Gray announced on April 24, 2019, a joint venture with Grand Old Opry Entertainment Group, a subsidiary of Ryman Hospitality Properties, a former owner of The Nashville Network. The services will consist of a broadcast diginet and an OTT streaming platform. The joint venture will be based in Nashville under General Manager Drew Riefenberger. Gray will contribute distribution and marketing capabilities, multicast knowledge and affiliate Gray TV stations. The Circle TV network made its launch on January 1, 2020.
On February 1, 2021, Gray Television announced its intent to acquire all Quincy Media's broadcasting properties for $925 million in cash. To comply with federal regulators, Gray would divest Quincy stations in Tucson; Harrisburg, Illinois; Waterloo/Cedar Rapids, Iowa; and Madison, La Crosse, and Wausau in Wisconsin over to Allen Media Group. Gray's acquisition of Quincy Media was completed on August 2. On May 3, 2021, Gray announced plans to buy the television division of Meredith Corporation for $2.7 billion. If approved, Gray would sell WJRT-TV to acquire competing station WNEM-TV, owned by Meredith. It is revealed that Allen Media Group would purchase WJRT-TV in Flint for $70 million.
Main article: List of stations owned or operated by Gray Television
On July 22, 2009, a New York bankruptcy judge approved a plan transferring ownership of Young Broadcasting and its stations to the company's secured lenders. The plan included Gray Television coming in as an outside party to advise on the operations of Young-owned stations in seven markets through December 2012. The new Young Broadcasting still held the final say on overall operations for their stations, including programming and personnel.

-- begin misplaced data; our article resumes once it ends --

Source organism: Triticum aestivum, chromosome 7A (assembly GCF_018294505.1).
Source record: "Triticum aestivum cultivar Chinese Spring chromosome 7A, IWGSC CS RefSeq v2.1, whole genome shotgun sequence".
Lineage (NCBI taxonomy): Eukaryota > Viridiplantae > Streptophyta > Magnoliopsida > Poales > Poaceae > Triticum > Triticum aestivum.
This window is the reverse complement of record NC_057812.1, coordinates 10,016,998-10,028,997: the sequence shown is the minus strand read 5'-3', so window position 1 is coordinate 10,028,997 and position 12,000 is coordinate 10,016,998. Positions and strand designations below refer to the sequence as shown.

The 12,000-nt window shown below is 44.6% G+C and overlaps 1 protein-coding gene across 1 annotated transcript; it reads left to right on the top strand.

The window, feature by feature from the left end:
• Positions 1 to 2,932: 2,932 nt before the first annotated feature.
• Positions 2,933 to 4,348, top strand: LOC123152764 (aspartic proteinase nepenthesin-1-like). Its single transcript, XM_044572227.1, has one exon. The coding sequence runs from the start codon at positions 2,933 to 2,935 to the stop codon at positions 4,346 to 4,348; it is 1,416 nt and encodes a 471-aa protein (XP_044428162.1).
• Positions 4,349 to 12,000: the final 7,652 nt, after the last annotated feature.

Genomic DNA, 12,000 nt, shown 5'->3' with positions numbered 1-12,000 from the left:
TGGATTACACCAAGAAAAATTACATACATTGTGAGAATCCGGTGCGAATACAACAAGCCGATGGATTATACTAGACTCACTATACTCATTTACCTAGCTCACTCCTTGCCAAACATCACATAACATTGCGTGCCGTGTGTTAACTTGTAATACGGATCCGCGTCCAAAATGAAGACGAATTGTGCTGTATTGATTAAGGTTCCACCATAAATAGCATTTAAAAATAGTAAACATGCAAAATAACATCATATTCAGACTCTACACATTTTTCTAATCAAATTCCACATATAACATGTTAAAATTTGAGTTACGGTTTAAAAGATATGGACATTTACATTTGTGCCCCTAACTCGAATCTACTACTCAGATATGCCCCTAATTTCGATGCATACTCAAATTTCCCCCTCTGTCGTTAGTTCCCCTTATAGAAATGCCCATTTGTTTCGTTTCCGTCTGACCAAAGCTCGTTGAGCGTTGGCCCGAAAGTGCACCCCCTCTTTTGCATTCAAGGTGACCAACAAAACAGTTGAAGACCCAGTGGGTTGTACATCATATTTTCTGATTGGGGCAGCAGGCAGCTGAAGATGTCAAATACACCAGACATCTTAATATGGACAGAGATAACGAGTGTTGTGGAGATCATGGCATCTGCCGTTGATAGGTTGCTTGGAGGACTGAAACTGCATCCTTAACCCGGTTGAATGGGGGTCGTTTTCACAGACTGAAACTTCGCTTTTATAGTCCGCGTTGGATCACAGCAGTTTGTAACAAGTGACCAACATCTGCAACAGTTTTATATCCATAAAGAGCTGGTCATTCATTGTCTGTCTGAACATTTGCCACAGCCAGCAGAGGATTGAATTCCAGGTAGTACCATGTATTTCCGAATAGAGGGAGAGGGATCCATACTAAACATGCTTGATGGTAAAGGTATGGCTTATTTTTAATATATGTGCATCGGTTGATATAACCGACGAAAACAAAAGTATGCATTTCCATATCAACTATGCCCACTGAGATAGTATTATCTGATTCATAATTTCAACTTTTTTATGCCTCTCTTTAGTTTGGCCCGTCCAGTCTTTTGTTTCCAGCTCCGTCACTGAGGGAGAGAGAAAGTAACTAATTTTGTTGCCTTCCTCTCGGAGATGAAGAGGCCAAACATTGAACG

The former Young-owned stations managed by Gray Television include:
Young Broadcasting would retain ownership of all its stations, including three stations that Gray would not operate: KRON-TV in San Francisco, California, WATE-TV in Knoxville, Tennessee, and WLNS-TV in Lansing, Michigan, the latter two due to Gray already owning stations in those markets. Gray considered the possibility of purchasing the Young stations if the group went on the market.
The agreement ended without any further extensions on December 31, 2012, and Young agreed to a merger with Media General in mid-2013. Gray would eventually purchase KWQC and WBAY outright when Nexstar Broadcasting Group acquired Media General in 2017, as Nexstar already owned WHBF-TV and WFRV-TV in each market. Gray would also re-enter the Richmond market when it bought WWBT in 2019, following its merger with Raycom Media.
By January 20, 2016, Gray had set up their Washington News Bureau by Jacqueline Policastro to enable stations to get interviews with U.S. Senators and Representatives serving their communities. The bureau cooperates with Lilly Broadcasting's Washington bureau, previously started by Policastro, and is located at the NBC News Capitol Hill Bureau, 400 N. Capitol Street. In February 2019, Gray announced that award-winning journalist Greta Van Susteren has joined the company as its Chief National Political Analyst. Gray then announced in April 2019 Greta Van Susteren as host of a Sunday morning syndicated show, Full Court Press with Greta Van Susteren, which was launched in September 2019.